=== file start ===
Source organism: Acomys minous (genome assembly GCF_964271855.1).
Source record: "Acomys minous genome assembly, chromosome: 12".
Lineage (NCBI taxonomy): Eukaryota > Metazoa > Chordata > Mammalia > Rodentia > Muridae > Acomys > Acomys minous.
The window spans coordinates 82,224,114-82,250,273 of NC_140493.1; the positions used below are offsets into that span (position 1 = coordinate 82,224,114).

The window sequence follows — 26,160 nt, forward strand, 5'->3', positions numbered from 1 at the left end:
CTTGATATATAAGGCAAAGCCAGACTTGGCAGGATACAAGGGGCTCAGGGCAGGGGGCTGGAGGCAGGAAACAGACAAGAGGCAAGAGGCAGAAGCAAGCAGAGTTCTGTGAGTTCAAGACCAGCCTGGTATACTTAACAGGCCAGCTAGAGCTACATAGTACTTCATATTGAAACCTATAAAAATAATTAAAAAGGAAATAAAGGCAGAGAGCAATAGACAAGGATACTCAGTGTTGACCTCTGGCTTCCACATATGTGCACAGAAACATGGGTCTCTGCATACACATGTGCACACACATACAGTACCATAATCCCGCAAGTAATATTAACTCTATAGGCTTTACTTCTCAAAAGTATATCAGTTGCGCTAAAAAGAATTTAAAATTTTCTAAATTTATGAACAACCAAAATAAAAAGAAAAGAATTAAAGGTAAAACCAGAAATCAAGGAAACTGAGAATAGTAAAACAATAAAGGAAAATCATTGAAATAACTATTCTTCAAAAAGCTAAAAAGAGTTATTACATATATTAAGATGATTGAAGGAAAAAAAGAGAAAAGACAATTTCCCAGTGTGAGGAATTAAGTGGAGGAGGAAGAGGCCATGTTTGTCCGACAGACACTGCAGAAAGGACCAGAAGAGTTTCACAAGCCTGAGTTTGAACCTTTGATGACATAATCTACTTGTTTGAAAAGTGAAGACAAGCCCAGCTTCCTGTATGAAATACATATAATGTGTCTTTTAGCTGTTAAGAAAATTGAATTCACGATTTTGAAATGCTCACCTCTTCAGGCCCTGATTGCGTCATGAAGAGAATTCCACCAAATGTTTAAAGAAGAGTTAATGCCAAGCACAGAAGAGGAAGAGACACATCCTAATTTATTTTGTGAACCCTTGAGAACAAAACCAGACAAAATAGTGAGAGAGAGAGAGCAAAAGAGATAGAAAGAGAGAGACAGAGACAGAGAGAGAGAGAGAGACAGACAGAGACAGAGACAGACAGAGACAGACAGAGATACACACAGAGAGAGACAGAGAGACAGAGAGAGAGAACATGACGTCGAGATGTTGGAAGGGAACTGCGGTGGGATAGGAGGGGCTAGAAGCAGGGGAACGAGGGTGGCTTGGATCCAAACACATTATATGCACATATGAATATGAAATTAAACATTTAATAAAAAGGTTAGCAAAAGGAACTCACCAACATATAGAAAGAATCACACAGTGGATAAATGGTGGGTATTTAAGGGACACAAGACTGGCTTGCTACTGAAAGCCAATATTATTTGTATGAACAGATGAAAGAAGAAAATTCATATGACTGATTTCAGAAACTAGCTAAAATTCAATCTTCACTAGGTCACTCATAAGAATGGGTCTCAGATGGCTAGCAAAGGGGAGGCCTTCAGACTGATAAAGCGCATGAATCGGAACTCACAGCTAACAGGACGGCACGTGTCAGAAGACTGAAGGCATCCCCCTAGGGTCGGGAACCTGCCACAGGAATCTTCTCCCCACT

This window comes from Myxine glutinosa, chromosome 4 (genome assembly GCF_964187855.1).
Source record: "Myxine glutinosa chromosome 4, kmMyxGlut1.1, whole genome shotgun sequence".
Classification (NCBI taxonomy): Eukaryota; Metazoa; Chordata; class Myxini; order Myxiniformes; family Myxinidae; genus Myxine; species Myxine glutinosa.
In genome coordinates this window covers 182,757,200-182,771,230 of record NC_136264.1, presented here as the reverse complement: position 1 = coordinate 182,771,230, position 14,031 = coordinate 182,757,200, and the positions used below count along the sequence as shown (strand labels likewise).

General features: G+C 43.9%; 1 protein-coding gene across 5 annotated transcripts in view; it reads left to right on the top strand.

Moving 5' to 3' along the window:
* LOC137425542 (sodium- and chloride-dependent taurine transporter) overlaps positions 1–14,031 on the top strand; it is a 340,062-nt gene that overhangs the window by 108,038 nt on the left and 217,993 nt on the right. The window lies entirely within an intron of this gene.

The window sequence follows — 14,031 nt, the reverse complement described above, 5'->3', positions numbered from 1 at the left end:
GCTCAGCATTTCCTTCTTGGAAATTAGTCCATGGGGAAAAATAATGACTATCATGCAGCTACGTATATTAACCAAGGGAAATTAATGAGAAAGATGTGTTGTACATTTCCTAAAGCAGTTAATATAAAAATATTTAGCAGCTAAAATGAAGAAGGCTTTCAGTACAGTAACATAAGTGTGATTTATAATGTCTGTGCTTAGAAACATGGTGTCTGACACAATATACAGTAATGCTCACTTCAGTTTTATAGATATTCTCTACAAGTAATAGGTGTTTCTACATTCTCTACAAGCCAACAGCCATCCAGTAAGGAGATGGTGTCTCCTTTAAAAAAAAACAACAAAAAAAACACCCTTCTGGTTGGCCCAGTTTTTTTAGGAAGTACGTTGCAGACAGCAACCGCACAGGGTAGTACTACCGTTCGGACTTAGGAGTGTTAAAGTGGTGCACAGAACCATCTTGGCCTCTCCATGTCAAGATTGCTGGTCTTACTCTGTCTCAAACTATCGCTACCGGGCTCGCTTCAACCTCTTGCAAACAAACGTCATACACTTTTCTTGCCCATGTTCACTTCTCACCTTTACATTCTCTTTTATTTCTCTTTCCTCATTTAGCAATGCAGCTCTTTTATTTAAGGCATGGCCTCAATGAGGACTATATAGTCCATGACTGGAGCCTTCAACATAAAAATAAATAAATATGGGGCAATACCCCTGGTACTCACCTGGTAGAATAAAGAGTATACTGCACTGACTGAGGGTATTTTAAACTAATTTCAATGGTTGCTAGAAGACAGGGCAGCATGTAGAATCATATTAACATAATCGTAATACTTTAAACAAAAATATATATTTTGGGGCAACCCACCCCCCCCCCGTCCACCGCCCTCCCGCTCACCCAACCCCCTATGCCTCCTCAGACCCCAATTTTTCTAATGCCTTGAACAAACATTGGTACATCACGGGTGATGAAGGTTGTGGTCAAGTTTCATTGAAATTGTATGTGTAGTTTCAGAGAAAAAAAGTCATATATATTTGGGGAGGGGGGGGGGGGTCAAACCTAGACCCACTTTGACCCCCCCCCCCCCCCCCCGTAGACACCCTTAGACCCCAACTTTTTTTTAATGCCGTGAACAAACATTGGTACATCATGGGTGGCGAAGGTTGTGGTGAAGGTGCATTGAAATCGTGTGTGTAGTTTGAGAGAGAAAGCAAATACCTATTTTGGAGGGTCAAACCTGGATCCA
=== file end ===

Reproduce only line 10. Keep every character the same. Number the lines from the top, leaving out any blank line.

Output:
In genome coordinates this window covers 182,757,200-182,771,230 of record NC_136264.1, presented here as the reverse complement: position 1 = coordinate 182,771,230, position 14,031 = coordinate 182,757,200, and the positions used below count along the sequence as shown (strand labels likewise).